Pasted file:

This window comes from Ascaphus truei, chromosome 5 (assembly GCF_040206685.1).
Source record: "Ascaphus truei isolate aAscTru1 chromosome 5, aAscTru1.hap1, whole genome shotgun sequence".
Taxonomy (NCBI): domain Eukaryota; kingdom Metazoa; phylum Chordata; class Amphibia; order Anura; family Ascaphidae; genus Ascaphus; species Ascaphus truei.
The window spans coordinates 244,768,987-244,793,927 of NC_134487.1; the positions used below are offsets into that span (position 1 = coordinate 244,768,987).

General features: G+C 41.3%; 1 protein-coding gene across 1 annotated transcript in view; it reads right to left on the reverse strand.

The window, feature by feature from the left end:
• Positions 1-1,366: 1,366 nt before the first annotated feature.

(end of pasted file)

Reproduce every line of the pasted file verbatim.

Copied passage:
This window comes from Ascaphus truei, chromosome 5 (assembly GCF_040206685.1).
Source record: "Ascaphus truei isolate aAscTru1 chromosome 5, aAscTru1.hap1, whole genome shotgun sequence".
Taxonomy (NCBI): domain Eukaryota; kingdom Metazoa; phylum Chordata; class Amphibia; order Anura; family Ascaphidae; genus Ascaphus; species Ascaphus truei.
The window spans coordinates 244,768,987-244,793,927 of NC_134487.1; the positions used below are offsets into that span (position 1 = coordinate 244,768,987).

General features: G+C 41.3%; 1 protein-coding gene across 1 annotated transcript in view; it reads right to left on the reverse strand.

The window, feature by feature from the left end:
• Positions 1-1,366: 1,366 nt before the first annotated feature.